Take the 2-minute tour ×
Server Fault is a question and answer site for system and network administrators. It's 100% free, no registration required.

I want to study about high-availability server, and then build a demo system (which contains HA web server - IIS, and a HA database - SQL Server ). I have some experiences about high-availability SQL-Server, but I don't know that at system level, are HA solutions different from database level?

How to I start to study this? Any leads? Any books? Any information?

Thank you very much!

share|improve this question

4 Answers 4

up vote 1 down vote accepted

On a basic level, high availability is the reduction of single points of failure. You can build a cluster of machines having active/standby load-balancers, multiple web/app-tier, active/active database replication, but, if those machines only have a single connection to the network, there's still a massive point of failure. If those machines are dual-homed, but, your ISP only has one transit carrier to the meet-me room, there's another point of failure. What about power, you may have two power supplies in your machines, but, what about the power supplied by the ISP, is it fully redundant to your rack?

What level of availability are you looking for?

I've read good reviews of http://www.amazon.com/Blueprints-High-Availability-Evan-Marcus/dp/0471430269/ref=sr_1_1?ie=UTF8&s=books&qid=1267782128&sr=8-1 but I'm from *Nix background so couldn't comment on it's appropriateness for IIS + MSSQL

Good luck!

share|improve this answer
    
About "level of availability": I don't know about the HA solutions in reality. I want my system (such as a website) will remain working properly when some failures occurs. :) –  Vimvq1987 Mar 5 '10 at 10:03

Another often overlooked but massive point of failure is malicious activity. A hack on kernel.org took it out for months! look at the PlayStation network hack! Not just 2 hour downtime, significant downtime of DAYS/WEEKS! Millions in damages! Hacking should be considered as much of a threat to your uptime as a failed HDD/PSU ect...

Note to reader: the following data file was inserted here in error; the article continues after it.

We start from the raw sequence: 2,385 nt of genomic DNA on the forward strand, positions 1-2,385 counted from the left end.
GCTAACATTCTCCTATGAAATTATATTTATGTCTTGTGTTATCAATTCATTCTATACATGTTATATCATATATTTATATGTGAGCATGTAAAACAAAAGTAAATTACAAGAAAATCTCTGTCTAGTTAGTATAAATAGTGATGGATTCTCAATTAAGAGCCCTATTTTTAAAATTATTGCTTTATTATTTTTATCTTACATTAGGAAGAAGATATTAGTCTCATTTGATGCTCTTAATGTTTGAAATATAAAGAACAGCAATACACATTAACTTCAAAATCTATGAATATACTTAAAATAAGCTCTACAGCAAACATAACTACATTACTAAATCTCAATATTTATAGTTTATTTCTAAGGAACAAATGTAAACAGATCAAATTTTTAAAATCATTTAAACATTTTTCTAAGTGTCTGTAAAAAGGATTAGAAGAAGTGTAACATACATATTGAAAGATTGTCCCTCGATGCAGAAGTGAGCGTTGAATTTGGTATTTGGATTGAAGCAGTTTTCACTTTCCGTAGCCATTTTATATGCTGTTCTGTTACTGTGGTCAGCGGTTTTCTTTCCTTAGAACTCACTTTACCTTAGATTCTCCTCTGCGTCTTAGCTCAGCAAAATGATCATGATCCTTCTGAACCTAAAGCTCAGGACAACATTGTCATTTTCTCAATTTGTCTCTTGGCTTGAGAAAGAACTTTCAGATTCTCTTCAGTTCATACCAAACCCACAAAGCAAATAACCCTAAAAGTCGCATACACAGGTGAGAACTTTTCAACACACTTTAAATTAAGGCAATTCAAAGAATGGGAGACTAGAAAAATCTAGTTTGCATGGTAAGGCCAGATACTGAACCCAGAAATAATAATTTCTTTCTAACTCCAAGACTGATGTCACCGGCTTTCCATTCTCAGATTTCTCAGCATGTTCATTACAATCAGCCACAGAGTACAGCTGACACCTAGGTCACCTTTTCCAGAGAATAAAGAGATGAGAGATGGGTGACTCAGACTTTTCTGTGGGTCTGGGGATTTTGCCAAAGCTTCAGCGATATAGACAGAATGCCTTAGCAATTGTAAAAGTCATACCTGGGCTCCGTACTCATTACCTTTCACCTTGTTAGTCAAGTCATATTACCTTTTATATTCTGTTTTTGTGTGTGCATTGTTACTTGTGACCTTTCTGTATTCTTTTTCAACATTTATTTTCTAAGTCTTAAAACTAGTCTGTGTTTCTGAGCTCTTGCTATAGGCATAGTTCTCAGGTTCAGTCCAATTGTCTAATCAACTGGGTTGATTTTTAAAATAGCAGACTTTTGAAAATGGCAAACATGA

If you are really serious about uptime have a look into the hacking side of the world, maybe get a computer security consultant to test your setup.

share|improve this answer
    
Ugh. Yes, that's fine if you're Sony. If, on the other hand you work at a company where you're the sole administrator, the likelihood of someone being interested in anything more interesting than your e-mail passwords for spam is actually extremely low, and the creative effort put into malicious activity hardly rises above the script kiddie or 419 scammer level. The bigger threat to the network is that one sysadmin, by a factor of about 100x. –  Ernie May 9 '12 at 15:13

HA for IIS is much different from HA for SQL Server. When building an HA system for web servers you scale out behind a load balancer so that if any one web servers goes down the website is still online. The load balancer should actually be a pair of load balancers working in an active/passive pair. The same applies for all routers, firewalls, network uplinks, etc.

share|improve this answer

then build a demo system (which contains HA web server - IIS, and a HA database - SQL Server )

That kind of misses the point of HA. You can't encapsulate HA into a demo system, because if you did the demo system itself would be vulnerable to an outage.

HA is not a solution. HA is an approach that leads toward the solution.

share|improve this answer

Your Answer

 
discard

By posting your answer, you agree to the privacy policy and terms of service.

Not the answer you're looking for? Browse other questions tagged or ask your own question.